By Astghik Bedevian
The freedom and fairness of the upcoming constitutional referendum is more important for the Armenian authorities than its positive outcome, a senior member of the governing Republican Party (HHK) said over the weekend.
Galust Sahakian, the leader of the HHK faction in parliament, dismissed opposition claims that President Robert Kocharian and his ruling coalition will try to enact their constitutional amendments at any cost in order to keep the Armenian opposition at bay and please the West. He said the referendum’s falsification would be fraught with greater risks for the Kocharian administration.
“It will be better if the [constitutional] draft doesn’t pass than if it passes with violations,” Sahakian said.
The Council of Europe has for years been pressing Armenia to reform its controversial post-Soviet constitution which gives sweeping powers to the president of the republic at the expense of the legislative and judicial branches of government. Kocharian already put a package of constitutional amendments to a referendum in May 2003, but it failed to win sufficient voter support.
Under Armenian law, the amendments have to be backed by a majority of referendum participants that make up at least one third of the country’s 2.4 million eligible voters. Opposition leaders, who have rejected Kocharian’s revised constitutional draft endorsed by the Council of Europe and the United States, claim that the authorities can not garner that many votes and may well rig the referendum.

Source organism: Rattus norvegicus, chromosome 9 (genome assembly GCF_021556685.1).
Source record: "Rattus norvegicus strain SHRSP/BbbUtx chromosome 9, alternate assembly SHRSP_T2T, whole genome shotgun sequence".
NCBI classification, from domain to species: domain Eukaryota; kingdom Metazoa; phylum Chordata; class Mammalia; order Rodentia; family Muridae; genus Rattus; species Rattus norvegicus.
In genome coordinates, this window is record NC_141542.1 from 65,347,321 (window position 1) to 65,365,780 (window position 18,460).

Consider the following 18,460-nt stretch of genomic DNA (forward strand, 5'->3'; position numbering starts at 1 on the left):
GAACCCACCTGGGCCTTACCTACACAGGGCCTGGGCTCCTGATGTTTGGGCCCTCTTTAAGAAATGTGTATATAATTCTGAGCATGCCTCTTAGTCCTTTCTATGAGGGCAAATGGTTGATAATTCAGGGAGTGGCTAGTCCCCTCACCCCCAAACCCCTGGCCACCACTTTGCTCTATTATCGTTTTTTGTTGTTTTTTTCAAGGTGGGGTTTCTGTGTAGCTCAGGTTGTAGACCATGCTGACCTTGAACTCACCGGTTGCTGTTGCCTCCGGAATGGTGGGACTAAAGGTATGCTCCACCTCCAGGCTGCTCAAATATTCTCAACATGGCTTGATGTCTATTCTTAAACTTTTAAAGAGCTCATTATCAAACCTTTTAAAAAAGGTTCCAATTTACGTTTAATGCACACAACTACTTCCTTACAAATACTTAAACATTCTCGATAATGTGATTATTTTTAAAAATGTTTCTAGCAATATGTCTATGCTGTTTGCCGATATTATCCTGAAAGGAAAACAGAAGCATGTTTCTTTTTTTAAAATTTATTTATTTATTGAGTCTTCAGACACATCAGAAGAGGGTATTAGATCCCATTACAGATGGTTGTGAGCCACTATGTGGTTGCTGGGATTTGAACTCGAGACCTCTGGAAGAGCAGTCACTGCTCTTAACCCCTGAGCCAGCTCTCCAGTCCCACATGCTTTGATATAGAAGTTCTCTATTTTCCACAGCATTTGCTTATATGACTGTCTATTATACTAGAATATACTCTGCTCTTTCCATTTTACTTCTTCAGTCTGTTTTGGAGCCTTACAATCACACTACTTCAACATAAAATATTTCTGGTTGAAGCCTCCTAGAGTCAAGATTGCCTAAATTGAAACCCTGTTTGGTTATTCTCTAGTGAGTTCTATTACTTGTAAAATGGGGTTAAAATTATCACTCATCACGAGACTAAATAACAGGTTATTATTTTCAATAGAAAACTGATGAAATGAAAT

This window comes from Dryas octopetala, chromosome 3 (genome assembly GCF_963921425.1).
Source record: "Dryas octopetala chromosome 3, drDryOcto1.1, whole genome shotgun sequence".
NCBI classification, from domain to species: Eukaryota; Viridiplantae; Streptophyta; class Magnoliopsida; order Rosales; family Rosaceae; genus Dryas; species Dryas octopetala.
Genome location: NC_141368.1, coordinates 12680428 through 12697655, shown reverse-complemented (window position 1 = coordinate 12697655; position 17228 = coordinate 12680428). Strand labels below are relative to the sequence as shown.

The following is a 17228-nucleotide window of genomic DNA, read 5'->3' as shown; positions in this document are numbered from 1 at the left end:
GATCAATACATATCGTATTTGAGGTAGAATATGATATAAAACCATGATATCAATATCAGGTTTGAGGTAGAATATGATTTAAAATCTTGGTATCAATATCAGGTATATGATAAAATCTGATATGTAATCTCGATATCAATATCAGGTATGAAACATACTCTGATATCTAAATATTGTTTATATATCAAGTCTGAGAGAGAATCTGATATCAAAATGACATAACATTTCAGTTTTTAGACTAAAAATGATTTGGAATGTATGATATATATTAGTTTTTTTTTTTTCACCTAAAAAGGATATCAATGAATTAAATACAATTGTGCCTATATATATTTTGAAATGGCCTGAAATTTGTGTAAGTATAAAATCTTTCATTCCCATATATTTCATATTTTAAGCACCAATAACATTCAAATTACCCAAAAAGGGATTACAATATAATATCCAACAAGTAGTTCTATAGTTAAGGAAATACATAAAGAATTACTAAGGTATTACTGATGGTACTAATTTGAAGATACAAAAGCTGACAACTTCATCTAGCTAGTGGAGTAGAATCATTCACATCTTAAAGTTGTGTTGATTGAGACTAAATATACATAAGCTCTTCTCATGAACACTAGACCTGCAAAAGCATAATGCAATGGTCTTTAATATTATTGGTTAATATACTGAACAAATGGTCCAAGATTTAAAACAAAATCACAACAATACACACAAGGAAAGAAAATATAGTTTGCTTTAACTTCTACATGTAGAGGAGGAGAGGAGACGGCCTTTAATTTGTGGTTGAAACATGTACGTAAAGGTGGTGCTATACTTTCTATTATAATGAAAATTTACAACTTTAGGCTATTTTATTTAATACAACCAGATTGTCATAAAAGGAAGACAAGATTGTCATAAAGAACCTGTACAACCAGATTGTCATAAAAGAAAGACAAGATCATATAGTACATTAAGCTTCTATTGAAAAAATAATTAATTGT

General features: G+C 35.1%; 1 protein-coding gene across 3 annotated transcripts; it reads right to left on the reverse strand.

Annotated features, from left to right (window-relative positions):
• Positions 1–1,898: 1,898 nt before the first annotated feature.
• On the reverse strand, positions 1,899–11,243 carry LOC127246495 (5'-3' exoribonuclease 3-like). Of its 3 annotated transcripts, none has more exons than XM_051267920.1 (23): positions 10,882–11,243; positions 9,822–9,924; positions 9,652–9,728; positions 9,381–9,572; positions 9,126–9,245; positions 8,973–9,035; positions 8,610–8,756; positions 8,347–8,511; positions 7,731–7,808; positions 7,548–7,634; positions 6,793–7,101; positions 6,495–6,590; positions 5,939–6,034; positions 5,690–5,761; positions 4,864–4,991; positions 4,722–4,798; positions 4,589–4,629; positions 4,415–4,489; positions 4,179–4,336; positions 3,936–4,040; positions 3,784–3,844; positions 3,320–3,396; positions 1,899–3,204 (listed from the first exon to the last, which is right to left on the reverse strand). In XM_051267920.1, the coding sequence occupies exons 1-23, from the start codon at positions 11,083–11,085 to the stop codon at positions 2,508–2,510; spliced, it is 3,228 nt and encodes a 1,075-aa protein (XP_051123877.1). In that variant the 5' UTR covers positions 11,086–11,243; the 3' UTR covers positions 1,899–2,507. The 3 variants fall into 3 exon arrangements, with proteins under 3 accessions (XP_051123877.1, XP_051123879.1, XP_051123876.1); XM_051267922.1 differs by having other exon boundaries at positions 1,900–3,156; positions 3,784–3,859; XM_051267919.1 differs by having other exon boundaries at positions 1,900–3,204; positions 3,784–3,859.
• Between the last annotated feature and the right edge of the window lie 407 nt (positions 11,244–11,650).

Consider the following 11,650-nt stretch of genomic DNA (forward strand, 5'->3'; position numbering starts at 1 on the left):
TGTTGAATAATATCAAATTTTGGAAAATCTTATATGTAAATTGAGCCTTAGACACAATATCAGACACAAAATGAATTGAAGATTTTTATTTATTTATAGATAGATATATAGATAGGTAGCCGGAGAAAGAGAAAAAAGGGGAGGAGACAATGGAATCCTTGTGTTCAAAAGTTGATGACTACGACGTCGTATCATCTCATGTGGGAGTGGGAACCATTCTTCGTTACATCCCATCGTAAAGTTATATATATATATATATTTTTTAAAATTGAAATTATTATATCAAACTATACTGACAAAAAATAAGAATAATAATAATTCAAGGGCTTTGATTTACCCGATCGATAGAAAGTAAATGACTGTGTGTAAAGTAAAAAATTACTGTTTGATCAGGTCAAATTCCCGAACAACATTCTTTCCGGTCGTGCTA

But Sahakian ruled out such possibility. “If you think that one-sided falsifications are possible you are wrong,” he told reporters.
Sahakian, whose party has the largest faction in the National Assembly, also insisted that the failure of the proposed constitutional reform would not mean a popular vote of no confidence in the Armenian leadership as is claimed by opposition leaders. The latter make no secret of their plans to exploit the issue for another attempt to unseat Kocharian.
Lawmakers affiliates with Armenia’s two main opposition groups suspended last week their 18-month boycott of the parliament to attend its final debates on the constitutional changes and urge a ‘no’ vote at the referendum. Sahakian admitted that the opposition attacks, broadcast live on state television, made it more difficult for the authorities to drum up public support for the reform.
“I wish they hadn’t showed up,” he said, referring to his opposition colleagues. “They came and interfered with our campaigning for the draft.”